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"WW II still dangerous " Topic


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World War Two on the Land
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738 hits since 18 Nov 2018
©1994-2019 Bill Armintrout
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14Bore18 Nov 2018 3:39 p.m. PST

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Mine field was found near Krasnaya Gorka using make shift explosives in 1941

14Bore18 Nov 2018 3:40 p.m. PST

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Mine field was found near Krasnaya Gorka using make shift explosives in 1941

robert piepenbrink Supporting Member of TMP18 Nov 2018 4:14 p.m. PST

Ask the Egyptians how many they lose each year--especially around El Alamein. And the French still turn up WWI shells and mines. In certain parts of France, the military runs a regular route every spring, to pick up what everyone hopes are dud shells and mines turned up in the planting and left by the side of the road by farmers. As late as 50 years after the war you'd still lose a farmer to mustard gas every now and then, ploughing too deep in lowlands.

Relatively easy to start a war. Stopping the killing can be incredibly difficult. Which is why I prefer mine to be on a tabletop.

Andrew Preziosi18 Nov 2018 4:34 p.m. PST

A squad of us were always on secondary alert status in case we had to pitch in and help if UXB's or mines were found in any sort of quantity in the Ludwigsburg-Stuttgart area circa 1974-76, though we were just additional support, safety-crowd control people in the case of UXB's.

If I recall correctly, a few mines were discovered in the general locale and one UXB betwixt greater Stuttgart and Ulm during that period, but nothing that couldn't be handled by the Bundeswehr and para-military.

Thresher01 Supporting Member of TMP18 Nov 2018 4:56 p.m. PST

The real danger I suspect, are all the thousands of unexploded bombs, yet to be found, and dug up, in Germany and surrounding countries.

Every once in a while they evacuate whole neighborhoods to unearth and defuse or remove them. Those "cookies" there are certainly not your everyday treats.

robert piepenbrink Supporting Member of TMP18 Nov 2018 5:11 p.m. PST

Oh, yes. The UXB problem is far greater in Germany than anywhere else. They were more heavily bombed, and by more explosives relative to incendiaries than Japan, and after the war there was nothing to be done but to pave over a lot of them. People had to have homes and places to work.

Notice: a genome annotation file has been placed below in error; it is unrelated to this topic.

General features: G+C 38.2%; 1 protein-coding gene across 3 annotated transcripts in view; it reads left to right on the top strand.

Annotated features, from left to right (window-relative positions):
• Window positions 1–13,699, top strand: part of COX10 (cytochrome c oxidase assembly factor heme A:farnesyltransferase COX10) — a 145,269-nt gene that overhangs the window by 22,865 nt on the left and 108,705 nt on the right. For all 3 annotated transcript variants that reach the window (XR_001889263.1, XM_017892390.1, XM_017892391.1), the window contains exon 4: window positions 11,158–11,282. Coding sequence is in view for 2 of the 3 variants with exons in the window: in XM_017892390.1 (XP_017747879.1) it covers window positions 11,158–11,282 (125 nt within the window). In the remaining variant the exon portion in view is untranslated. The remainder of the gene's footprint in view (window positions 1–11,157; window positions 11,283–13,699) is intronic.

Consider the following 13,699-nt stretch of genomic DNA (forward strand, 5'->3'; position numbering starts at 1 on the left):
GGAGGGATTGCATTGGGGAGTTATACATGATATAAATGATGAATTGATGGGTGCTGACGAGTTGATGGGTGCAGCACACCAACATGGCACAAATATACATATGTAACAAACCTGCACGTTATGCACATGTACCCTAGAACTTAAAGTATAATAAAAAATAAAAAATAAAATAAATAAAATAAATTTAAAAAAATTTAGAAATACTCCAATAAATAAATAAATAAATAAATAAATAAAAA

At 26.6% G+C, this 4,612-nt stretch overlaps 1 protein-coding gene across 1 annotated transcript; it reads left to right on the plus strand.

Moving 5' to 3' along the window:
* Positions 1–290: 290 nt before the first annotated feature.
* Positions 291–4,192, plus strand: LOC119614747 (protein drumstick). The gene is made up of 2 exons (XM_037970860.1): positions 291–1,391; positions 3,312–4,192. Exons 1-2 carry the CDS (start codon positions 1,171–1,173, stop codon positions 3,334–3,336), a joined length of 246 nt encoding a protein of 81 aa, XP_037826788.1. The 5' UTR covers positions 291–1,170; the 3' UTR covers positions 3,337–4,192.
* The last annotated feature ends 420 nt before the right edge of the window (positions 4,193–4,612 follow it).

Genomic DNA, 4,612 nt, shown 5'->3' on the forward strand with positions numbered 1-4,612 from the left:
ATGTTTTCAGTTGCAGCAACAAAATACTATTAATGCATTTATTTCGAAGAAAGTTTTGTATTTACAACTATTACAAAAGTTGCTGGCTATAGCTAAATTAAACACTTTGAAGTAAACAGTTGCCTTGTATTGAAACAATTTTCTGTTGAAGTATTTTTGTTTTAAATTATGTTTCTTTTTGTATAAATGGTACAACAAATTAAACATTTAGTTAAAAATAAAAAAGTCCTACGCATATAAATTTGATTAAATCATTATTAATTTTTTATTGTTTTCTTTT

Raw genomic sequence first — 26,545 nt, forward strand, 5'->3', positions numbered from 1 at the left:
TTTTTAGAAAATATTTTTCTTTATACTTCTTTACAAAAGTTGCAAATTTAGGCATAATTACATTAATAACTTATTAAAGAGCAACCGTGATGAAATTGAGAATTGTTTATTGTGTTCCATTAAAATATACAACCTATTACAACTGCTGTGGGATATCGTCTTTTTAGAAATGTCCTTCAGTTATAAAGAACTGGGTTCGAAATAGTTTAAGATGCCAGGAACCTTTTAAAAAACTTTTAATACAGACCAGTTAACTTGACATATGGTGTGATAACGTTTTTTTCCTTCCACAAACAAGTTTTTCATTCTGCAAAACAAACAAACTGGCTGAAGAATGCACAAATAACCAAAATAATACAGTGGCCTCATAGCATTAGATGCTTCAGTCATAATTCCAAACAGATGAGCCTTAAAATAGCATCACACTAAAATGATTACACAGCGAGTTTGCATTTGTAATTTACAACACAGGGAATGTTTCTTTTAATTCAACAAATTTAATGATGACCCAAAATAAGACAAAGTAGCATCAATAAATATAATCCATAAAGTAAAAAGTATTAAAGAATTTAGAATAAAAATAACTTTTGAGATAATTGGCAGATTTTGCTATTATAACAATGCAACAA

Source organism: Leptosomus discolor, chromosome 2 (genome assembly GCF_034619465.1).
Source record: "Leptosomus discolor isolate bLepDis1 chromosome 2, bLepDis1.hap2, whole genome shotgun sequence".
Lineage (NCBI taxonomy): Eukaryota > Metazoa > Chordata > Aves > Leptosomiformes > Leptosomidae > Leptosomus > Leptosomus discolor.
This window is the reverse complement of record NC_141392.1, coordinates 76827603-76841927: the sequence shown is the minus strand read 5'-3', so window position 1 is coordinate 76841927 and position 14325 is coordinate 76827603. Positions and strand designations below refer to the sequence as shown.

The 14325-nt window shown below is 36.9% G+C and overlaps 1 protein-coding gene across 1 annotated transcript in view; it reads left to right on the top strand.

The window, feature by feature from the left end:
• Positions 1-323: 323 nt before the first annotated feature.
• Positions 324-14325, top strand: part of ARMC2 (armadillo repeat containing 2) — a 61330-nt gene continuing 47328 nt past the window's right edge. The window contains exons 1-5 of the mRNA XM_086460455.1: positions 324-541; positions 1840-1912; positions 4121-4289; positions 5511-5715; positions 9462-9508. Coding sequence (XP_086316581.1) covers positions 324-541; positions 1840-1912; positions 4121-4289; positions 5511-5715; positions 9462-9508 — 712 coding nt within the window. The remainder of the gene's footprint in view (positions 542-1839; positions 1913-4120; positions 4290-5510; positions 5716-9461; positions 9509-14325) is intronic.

But mostly, bombs are an inconvenience and expense to get rid of, while mines and shells just go right on killing a few people at a time, year after year.

Anyone remember that trendy DC region neighborhood which turned out to have been built over WWI chemical munitions?

Dn Jackson18 Nov 2018 9:39 p.m. PST

And its not only bombs and landmines that still kill. In 1955 a mine dug under German lines in 1916 and filled with explosives, was set off by lightning. From what I have read there are still several mines that never went off in that area.

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Personal logo Patrick R Supporting Member of TMP19 Nov 2018 1:33 a.m. PST

SS Richard Montgomery, 1500 tons of high explosives in the Thames estuary …

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skipper John Supporting Member of TMP19 Nov 2018 8:10 a.m. PST

Now that… was one heck of a lightning strike!!

Major Mike19 Nov 2018 10:43 a.m. PST

In the Pacific region, unexploded ordinance is a problem, especially that of Japanese manufacture as they have become know to be very unstable. One group searching for the remains of lost aviators even has a resident explosive expert to deal/or not with anything they come across while searching.

14Bore19 Nov 2018 1:49 p.m. PST

Dn Jackson fascinating article

Dn Jackson19 Nov 2018 10:15 p.m. PST

Thanks 14Bore

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